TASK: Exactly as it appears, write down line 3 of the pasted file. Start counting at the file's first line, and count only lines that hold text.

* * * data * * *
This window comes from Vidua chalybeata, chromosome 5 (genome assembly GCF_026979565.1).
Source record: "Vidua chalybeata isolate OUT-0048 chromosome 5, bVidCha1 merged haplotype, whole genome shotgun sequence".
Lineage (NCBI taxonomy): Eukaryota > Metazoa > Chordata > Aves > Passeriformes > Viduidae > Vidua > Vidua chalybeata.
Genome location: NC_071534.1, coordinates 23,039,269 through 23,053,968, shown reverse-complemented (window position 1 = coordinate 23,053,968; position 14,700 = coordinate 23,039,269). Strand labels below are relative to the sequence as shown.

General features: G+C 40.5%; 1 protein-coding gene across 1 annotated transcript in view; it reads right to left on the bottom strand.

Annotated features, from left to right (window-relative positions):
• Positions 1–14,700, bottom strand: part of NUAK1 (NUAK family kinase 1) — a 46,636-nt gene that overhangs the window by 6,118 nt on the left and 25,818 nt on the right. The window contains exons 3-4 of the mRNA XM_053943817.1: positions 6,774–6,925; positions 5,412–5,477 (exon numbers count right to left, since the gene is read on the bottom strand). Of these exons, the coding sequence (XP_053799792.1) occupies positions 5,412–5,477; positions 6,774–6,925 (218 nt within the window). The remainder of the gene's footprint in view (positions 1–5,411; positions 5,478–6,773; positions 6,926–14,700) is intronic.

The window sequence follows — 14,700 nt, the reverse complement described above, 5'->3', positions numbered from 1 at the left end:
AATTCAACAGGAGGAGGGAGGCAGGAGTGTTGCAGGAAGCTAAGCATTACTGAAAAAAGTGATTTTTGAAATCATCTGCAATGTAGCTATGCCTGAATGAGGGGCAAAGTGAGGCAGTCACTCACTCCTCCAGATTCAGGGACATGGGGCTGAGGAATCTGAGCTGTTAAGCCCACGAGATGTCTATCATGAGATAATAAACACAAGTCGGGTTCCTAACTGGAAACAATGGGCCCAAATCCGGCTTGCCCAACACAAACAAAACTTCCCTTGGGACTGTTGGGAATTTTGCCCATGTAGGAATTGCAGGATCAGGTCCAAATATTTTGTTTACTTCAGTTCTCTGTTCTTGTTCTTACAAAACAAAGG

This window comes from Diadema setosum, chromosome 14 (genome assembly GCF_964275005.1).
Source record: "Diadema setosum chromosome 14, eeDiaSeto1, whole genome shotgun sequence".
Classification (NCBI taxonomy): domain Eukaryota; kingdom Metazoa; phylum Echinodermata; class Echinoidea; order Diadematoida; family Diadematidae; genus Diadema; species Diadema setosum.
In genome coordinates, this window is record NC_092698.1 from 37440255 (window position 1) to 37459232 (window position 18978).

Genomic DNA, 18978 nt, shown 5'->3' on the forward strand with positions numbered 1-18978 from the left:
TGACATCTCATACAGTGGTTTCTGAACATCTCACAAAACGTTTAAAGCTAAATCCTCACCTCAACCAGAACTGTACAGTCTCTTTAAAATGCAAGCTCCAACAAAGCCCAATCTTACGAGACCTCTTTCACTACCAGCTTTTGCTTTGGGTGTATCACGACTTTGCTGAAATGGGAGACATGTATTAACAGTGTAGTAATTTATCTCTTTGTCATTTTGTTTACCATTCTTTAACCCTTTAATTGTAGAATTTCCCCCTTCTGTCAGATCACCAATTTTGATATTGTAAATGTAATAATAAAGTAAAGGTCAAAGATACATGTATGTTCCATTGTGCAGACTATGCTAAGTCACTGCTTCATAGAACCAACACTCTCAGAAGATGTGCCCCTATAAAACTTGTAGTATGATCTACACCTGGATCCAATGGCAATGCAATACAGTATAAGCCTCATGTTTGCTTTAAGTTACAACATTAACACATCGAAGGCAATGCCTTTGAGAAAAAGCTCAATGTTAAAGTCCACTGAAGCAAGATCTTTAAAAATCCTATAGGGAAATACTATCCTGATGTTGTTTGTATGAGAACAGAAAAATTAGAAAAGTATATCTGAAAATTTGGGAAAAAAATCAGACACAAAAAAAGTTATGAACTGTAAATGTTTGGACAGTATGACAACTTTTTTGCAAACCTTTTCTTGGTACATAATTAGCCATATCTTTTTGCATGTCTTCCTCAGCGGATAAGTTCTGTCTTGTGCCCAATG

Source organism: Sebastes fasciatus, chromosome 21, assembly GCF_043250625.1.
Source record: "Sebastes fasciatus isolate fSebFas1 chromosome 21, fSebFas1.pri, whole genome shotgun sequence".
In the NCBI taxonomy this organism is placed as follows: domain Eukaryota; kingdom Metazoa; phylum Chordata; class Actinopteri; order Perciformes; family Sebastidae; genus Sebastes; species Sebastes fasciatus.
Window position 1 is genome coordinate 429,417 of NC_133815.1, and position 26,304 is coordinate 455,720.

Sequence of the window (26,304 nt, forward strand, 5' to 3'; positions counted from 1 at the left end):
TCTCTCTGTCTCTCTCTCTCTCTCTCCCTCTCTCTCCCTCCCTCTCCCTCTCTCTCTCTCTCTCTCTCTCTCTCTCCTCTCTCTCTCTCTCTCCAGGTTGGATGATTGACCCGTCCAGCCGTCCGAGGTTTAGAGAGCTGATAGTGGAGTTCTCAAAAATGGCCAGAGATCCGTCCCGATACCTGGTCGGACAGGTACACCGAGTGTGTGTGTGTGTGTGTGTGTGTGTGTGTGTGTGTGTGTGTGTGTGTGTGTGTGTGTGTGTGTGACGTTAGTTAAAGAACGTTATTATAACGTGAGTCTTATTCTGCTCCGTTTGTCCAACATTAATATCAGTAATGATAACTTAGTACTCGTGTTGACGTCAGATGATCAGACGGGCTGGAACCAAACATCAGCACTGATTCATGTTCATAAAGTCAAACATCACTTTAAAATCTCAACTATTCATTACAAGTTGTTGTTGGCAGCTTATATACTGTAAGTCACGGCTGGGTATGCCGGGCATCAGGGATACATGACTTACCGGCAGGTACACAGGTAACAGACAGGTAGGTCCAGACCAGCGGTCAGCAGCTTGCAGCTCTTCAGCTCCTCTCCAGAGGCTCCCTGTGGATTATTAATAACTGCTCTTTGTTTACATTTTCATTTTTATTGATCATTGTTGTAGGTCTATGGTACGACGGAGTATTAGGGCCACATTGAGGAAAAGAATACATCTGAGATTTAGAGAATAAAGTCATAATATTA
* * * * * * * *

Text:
Lineage (NCBI taxonomy): Eukaryota > Metazoa > Chordata > Aves > Passeriformes > Viduidae > Vidua > Vidua chalybeata.